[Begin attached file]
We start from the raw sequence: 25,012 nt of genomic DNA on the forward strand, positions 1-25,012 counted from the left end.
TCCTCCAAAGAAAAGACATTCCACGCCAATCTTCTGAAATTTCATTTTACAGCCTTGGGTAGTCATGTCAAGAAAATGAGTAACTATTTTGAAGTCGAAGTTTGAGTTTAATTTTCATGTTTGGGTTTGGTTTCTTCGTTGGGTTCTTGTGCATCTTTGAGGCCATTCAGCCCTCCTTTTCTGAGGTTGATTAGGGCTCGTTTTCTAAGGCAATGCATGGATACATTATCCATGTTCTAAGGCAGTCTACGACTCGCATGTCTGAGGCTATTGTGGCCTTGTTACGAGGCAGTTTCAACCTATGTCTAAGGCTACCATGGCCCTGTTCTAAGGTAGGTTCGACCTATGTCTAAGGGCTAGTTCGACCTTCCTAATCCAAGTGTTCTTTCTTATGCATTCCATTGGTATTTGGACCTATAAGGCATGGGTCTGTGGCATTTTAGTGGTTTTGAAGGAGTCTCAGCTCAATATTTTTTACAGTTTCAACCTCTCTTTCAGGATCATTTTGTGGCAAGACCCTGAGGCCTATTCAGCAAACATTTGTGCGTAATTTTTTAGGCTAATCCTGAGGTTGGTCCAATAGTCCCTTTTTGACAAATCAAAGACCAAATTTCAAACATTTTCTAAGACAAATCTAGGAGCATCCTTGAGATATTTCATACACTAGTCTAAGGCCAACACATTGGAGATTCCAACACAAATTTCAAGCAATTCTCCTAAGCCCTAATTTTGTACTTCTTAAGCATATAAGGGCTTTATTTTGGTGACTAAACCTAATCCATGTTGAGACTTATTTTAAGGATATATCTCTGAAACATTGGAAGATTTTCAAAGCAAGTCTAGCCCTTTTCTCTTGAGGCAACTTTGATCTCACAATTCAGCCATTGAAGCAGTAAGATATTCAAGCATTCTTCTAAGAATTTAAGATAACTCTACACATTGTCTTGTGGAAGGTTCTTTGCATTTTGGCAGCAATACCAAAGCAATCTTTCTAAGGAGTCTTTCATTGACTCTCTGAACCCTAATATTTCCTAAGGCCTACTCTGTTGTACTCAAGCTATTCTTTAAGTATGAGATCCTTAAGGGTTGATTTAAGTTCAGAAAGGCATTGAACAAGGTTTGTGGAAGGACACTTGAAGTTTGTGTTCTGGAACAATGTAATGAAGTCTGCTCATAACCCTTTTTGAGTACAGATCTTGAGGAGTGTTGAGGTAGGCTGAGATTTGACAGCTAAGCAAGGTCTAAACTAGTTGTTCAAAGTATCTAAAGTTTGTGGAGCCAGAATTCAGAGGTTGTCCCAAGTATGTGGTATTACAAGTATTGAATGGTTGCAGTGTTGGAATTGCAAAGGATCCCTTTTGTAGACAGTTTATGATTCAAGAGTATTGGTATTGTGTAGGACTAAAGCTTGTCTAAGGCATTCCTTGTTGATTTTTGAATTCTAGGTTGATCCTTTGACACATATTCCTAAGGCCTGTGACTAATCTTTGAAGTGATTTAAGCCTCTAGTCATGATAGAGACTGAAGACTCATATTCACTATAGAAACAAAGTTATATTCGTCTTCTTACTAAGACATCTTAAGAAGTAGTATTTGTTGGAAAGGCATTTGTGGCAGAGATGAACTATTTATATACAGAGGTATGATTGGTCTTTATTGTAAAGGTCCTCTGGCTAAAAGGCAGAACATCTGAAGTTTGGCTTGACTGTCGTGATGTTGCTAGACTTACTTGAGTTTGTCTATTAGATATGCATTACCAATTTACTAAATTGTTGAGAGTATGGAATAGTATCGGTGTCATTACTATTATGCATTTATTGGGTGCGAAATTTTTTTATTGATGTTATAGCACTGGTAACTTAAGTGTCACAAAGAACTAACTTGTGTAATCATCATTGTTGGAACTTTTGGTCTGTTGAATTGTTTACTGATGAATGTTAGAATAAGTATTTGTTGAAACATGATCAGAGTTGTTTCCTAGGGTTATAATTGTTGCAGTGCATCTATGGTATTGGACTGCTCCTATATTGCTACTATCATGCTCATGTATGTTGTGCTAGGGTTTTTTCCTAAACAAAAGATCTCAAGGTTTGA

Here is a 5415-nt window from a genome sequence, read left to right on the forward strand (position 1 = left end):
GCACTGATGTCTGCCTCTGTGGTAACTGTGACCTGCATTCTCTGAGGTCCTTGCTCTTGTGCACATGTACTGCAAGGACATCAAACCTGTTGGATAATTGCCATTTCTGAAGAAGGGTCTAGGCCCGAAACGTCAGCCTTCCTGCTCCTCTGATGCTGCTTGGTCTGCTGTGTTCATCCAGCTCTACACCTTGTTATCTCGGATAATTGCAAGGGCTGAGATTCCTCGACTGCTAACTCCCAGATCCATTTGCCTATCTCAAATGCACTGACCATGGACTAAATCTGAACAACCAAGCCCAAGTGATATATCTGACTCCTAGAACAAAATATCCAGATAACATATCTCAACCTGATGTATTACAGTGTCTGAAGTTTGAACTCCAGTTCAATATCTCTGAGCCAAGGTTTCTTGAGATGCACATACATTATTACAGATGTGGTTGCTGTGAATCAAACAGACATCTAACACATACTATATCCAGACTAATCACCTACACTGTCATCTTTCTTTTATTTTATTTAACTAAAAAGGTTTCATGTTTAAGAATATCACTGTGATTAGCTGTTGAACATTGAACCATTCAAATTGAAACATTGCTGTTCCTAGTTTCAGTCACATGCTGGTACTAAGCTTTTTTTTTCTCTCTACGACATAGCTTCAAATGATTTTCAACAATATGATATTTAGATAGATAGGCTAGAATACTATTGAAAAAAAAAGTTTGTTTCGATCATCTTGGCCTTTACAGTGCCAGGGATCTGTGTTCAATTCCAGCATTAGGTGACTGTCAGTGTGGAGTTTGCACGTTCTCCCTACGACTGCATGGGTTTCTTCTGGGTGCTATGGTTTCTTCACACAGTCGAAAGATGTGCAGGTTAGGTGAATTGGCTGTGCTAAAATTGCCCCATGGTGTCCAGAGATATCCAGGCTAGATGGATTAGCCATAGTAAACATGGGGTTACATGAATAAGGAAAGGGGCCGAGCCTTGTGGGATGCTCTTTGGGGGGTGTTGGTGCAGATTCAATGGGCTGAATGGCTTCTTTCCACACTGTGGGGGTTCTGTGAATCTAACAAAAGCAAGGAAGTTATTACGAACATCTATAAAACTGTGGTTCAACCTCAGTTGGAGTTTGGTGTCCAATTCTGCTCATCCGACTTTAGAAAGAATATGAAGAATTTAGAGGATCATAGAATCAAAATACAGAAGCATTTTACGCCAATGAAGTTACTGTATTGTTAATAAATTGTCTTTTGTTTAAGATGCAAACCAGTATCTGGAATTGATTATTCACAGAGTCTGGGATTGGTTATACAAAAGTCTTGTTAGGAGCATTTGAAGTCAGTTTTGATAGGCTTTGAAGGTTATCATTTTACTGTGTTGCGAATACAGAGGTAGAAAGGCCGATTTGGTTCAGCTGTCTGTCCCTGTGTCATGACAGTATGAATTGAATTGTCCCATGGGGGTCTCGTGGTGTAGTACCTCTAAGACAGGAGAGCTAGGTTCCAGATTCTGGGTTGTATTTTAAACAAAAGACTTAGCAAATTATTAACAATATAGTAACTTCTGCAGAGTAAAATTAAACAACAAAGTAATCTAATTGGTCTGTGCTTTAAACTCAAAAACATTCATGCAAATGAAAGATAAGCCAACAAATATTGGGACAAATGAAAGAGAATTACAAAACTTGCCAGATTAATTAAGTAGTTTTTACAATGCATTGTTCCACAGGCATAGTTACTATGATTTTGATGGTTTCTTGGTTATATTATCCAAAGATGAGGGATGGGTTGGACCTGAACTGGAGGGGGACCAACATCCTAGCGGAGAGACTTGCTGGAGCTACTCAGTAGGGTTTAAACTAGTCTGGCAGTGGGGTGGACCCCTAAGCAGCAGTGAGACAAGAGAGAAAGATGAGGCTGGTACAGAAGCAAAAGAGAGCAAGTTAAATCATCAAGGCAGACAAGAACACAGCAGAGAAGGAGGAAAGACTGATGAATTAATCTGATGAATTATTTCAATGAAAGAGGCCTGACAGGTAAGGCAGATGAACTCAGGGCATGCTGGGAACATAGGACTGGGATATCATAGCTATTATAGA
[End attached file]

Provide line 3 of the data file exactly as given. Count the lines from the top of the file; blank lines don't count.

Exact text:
Here is a 5415-nt window from a genome sequence, read left to right on the forward strand (position 1 = left end):